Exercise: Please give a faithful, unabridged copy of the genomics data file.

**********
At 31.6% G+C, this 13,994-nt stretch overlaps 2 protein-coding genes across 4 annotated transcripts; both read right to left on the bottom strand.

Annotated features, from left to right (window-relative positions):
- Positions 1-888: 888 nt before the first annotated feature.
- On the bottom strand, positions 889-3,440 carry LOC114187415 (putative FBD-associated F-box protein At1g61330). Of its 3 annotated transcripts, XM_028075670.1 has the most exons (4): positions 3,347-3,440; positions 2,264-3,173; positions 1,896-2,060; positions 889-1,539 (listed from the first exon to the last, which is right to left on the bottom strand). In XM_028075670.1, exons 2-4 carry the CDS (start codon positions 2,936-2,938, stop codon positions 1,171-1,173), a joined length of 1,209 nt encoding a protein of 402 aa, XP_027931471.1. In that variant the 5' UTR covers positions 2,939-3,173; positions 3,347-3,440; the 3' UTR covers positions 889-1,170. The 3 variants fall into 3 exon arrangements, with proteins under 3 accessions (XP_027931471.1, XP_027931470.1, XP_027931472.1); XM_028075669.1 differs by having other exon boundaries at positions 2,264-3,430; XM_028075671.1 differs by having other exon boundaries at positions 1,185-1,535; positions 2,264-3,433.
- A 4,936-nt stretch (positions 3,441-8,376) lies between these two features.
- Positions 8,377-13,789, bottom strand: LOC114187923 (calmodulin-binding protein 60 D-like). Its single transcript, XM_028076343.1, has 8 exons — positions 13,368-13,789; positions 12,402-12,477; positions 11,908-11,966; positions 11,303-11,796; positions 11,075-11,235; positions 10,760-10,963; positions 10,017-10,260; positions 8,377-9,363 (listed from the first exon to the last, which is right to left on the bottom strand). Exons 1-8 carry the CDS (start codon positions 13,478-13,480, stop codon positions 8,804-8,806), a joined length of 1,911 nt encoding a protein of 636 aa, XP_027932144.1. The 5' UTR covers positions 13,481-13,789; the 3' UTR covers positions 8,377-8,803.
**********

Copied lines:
At 31.6% G+C, this 13,994-nt stretch overlaps 2 protein-coding genes across 4 annotated transcripts; both read right to left on the bottom strand.

Annotated features, from left to right (window-relative positions):
- Positions 1-888: 888 nt before the first annotated feature.
- On the bottom strand, positions 889-3,440 carry LOC114187415 (putative FBD-associated F-box protein At1g61330). Of its 3 annotated transcripts, XM_028075670.1 has the most exons (4): positions 3,347-3,440; positions 2,264-3,173; positions 1,896-2,060; positions 889-1,539 (listed from the first exon to the last, which is right to left on the bottom strand). In XM_028075670.1, exons 2-4 carry the CDS (start codon positions 2,936-2,938, stop codon positions 1,171-1,173), a joined length of 1,209 nt encoding a protein of 402 aa, XP_027931471.1. In that variant the 5' UTR covers positions 2,939-3,173; positions 3,347-3,440; the 3' UTR covers positions 889-1,170. The 3 variants fall into 3 exon arrangements, with proteins under 3 accessions (XP_027931471.1, XP_027931470.1, XP_027931472.1); XM_028075669.1 differs by having other exon boundaries at positions 2,264-3,430; XM_028075671.1 differs by having other exon boundaries at positions 1,185-1,535; positions 2,264-3,433.
- A 4,936-nt stretch (positions 3,441-8,376) lies between these two features.
- Positions 8,377-13,789, bottom strand: LOC114187923 (calmodulin-binding protein 60 D-like). Its single transcript, XM_028076343.1, has 8 exons — positions 13,368-13,789; positions 12,402-12,477; positions 11,908-11,966; positions 11,303-11,796; positions 11,075-11,235; positions 10,760-10,963; positions 10,017-10,260; positions 8,377-9,363 (listed from the first exon to the last, which is right to left on the bottom strand). Exons 1-8 carry the CDS (start codon positions 13,478-13,480, stop codon positions 8,804-8,806), a joined length of 1,911 nt encoding a protein of 636 aa, XP_027932144.1. The 5' UTR covers positions 13,481-13,789; the 3' UTR covers positions 8,377-8,803.